Peter had given his readers much to think about. Surely at least some of it was not new. But there is a good chance some of it -was-. And Peter had covered much ground. He had given instruction about every basic area of life, living as holy and honorable under the gaze of the unbelieving world.

Church life: Be built up into a spiritual house and be the spiritual priesthood as well.

Inner life: Abstain from worldly desires and love brothers and sisters in Christ from the heart.

Public life: Honor everyone, and particularly honor earthly authorities, as well as willingly cooperate with them.

Lot in life: Peter likened the lot of the enslaved with Jesus when he was crucified. They were to follow Christ’s example in accepting authority and enduring suffering, whether they deserved it or not.

Married life: Peter addressed how to live honorably for those married to nonChristians

Now it was time to review the basic principles and qualities of the transformed life that would apply to those areas Peter had not covered.

Inheritance of Blessing

Peter not only was a seasoned student of the scriptures, he had also been at Jesus’ side for the full three years of Jesus’ public ministry, and had had his mind opened by Jesus—along with the rest of the Lord’s one hundred and twenty core disciples and supporters—to understand the whole of the scriptures’ fulfilment in Christ.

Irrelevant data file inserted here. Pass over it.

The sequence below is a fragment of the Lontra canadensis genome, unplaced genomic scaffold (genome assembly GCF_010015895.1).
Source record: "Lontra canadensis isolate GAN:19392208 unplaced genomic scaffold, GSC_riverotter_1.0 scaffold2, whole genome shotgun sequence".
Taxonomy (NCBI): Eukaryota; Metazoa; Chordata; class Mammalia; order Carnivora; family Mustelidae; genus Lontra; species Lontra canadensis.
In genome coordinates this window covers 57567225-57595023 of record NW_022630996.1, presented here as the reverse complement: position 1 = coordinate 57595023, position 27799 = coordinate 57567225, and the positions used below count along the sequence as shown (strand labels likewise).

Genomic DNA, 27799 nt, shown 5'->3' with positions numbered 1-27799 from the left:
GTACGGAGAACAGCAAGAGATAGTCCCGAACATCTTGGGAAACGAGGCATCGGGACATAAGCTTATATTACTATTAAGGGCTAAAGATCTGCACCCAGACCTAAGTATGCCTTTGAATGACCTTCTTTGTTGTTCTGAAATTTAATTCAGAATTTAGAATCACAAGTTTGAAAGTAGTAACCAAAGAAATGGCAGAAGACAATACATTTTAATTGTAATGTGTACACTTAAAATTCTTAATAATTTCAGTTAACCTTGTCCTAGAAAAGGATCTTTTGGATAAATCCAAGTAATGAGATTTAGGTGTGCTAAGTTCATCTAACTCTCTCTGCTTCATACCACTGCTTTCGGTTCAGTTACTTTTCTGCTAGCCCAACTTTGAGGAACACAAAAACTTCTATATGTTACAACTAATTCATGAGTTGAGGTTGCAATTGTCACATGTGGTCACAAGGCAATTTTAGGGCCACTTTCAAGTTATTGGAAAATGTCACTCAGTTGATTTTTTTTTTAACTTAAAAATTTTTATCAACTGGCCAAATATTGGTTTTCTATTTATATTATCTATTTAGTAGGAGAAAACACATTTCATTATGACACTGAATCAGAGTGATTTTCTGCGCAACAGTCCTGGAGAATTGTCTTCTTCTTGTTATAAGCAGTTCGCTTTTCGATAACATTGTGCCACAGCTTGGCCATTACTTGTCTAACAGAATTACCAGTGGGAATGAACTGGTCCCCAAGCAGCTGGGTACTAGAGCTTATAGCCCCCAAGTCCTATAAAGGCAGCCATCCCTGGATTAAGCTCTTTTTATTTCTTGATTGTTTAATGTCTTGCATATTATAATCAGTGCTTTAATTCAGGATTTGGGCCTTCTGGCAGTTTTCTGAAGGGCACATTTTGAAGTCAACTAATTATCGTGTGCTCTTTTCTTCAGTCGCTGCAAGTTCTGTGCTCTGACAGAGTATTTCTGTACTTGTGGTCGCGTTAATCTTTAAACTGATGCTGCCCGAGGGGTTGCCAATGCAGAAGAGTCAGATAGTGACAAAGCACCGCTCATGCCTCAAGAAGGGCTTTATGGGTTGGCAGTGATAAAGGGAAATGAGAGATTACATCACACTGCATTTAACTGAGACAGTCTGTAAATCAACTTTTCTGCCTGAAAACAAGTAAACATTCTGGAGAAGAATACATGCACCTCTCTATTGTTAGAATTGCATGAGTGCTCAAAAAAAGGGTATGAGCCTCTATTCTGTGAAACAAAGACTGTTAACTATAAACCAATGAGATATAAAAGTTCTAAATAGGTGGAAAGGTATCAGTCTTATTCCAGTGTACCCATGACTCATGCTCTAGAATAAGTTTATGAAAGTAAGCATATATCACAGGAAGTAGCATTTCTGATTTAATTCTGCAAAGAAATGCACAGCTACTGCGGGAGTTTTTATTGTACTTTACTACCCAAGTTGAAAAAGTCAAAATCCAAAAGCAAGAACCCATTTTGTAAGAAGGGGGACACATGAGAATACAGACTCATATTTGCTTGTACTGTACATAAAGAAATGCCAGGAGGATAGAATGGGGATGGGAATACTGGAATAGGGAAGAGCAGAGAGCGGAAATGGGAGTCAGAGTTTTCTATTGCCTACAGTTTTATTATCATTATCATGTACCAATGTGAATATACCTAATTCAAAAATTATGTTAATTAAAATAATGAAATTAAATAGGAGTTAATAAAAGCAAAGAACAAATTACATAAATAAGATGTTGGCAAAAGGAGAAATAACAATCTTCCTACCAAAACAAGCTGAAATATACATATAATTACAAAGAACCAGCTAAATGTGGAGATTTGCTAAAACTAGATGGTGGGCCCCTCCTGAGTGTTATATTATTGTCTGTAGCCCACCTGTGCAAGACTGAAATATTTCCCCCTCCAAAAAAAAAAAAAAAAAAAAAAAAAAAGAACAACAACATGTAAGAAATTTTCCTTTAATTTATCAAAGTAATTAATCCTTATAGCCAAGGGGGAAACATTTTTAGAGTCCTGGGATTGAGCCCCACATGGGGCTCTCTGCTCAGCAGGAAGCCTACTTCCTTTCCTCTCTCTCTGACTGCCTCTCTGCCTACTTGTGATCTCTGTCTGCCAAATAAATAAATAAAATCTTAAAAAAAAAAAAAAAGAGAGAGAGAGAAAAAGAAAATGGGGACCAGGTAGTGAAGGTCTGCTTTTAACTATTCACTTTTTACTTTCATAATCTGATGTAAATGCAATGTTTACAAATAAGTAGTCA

Add to this Peter’s upbringing as a faithful and fervent fearer of God, and we can know both the Shema and the revelation of God had deep impact on Peter’s understanding of how to live as holy unto the Lord.


Hear, O Israel: The Lord is our God, the Lord alone. You shall love the Lord your God with all your heart, and with all your soul, and with all your might.

Deuteronomy 6:4-5 (NRSV)

As well as,

So you shall remember and do all my commandments, and you shall be holy to your God.

Numbers 15:40 (NRSV)


You shall not take vengeance or bear a grudge against any of your people, but you shall love your neighbor as yourself: I am the Lord.

Leviticus 19:18 (NRSV)

As well as,

If your enemies are hungry, give them bread to eat;
    and if they are thirsty, give them water to drink;
for you will heap coals of fire on their heads,
    and the Lord will reward you.

Proverbs 25:21-22 (NRSV)

Peter summarized these foundational scriptures in his digest of the principles and qualities he had been outlining.


Finally, all of you, have unity of spirit, sympathy, love for one another, a tender heart, and a humble mind.  Do not repay evil for evil or abuse for abuse; but, on the contrary, repay with a blessing. It is for this that you were called—that you might inherit a blessing.

1 Peter 3:8-10 (NRSV)

Peter called for five spiritual qualities, and two consistent actions: Have

  • Unity of spirit—ὁμόφρων [homophron], “one-mind”
  • Sympathy—συμπαθής [sympathes], “having a fellow-feeling, compassion”
  • Love for one another—φιλάδελφος [philadelphos], “brotherly/sisterly love”
  • Tender heart—εὔσπλαγχνος [eusplagxnos], “sometimes a medical term, one moved by compassion”
  • Humble mind— ταπεινόφρων [tapeinophron], “lowly in mind” (attitude)
  • Do not repay evil for evil or abuse for abuse.
  • Repay with a blessing.

The apostles were absolutely united in this teaching, and both Peter and Paul taught this in much the same way, as you can see below

Let love be genuine; hate what is evil, hold fast to what is good; love one another with mutual affection; outdo one another in showing honor. Do not lag in zeal, be ardent in spirit, serve the Lord. Rejoice in hope, be patient in suffering, persevere in prayer. Contribute to the needs of the saints; extend hospitality to strangers.